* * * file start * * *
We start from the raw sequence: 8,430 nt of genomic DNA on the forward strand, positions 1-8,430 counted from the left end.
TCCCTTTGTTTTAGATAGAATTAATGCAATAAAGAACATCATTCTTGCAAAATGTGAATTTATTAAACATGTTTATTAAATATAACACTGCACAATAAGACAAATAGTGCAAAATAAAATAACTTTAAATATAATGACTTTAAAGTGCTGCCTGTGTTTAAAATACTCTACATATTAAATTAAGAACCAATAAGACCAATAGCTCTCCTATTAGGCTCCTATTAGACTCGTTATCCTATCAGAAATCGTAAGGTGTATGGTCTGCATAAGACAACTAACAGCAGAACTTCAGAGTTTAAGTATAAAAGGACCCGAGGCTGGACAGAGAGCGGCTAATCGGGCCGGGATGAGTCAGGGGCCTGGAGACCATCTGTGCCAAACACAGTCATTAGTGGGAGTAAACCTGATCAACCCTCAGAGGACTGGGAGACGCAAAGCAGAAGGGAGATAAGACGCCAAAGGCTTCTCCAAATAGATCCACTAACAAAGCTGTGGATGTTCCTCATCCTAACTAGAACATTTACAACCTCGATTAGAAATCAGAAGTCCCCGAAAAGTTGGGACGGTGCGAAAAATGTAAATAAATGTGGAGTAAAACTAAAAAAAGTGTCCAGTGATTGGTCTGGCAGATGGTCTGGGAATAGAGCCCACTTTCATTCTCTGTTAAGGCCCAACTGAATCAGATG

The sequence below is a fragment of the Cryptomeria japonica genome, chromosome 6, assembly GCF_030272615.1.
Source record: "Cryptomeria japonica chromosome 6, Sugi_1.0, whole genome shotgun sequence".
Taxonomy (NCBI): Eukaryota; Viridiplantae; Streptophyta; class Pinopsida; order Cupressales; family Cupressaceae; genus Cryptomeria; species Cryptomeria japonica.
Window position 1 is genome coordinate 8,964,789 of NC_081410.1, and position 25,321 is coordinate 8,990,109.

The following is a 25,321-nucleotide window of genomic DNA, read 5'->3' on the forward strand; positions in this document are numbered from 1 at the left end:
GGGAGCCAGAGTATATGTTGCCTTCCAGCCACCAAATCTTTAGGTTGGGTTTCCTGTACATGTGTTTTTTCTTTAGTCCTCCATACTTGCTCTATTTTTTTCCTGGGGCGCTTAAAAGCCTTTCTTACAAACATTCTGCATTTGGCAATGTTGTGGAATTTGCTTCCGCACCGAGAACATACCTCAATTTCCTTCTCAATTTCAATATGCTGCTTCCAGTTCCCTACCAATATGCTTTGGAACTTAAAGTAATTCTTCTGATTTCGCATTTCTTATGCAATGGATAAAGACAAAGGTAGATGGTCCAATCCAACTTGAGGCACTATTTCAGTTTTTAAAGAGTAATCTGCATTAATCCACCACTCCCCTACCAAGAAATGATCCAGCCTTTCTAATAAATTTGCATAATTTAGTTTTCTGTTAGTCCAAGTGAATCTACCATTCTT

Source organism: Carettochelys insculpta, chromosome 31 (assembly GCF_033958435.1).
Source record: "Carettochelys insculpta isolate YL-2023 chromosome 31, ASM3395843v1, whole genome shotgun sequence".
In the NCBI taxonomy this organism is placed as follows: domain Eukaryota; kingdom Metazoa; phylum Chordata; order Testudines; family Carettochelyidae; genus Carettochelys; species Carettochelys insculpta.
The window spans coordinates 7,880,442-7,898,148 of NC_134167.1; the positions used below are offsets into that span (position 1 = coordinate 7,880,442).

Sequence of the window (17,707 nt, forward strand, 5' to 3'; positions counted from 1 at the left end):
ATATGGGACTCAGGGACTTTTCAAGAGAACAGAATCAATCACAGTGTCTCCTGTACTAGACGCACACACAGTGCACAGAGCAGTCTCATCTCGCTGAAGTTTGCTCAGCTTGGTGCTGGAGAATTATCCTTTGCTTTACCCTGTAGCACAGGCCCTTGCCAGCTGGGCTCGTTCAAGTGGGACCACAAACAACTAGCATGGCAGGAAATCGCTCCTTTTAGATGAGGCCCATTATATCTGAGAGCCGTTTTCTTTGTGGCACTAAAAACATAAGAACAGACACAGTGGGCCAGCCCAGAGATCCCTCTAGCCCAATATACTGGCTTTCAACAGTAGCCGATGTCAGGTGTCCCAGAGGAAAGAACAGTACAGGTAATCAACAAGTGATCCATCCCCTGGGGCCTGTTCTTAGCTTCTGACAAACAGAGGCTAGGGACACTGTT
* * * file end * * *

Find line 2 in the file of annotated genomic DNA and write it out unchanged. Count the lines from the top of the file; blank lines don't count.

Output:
TCCCTTTGTTTTAGATAGAATTAATGCAATAAAGAACATCATTCTTGCAAAATGTGAATTTATTAAACATGTTTATTAAATATAACACTGCACAATAAGACAAATAGTGCAAAATAAAATAACTTTAAATATAATGACTTTAAAGTGCTGCCTGTGTTTAAAATACTCTACATATTAAATTAAGAACCAATAAGACCAATAGCTCTCCTATTAGGCTCCTATTAGACTCGTTATCCTATCAGAAATCGTAAGGTGTATGGTCTGCATAAGACAACTAACAGCAGAACTTCAGAGTTTAAGTATAAAAGGACCCGAGGCTGGACAGAGAGCGGCTAATCGGGCCGGGATGAGTCAGGGGCCTGGAGACCATCTGTGCCAAACACAGTCATTAGTGGGAGTAAACCTGATCAACCCTCAGAGGACTGGGAGACGCAAAGCAGAAGGGAGATAAGACGCCAAAGGCTTCTCCAAATAGATCCACTAACAAAGCTGTGGATGTTCCTCATCCTAACTAGAACATTTACAACCTCGATTAGAAATCAGAAGTCCCCGAAAAGTTGGGACGGTGCGAAAAATGTAAATAAATGTGGAGTAAAACTAAAAAAAGTGTCCAGTGATTGGTCTGGCAGATGGTCTGGGAATAGAGCCCACTTTCATTCTCTGTTAAGGCCCAACTGAATCAGATG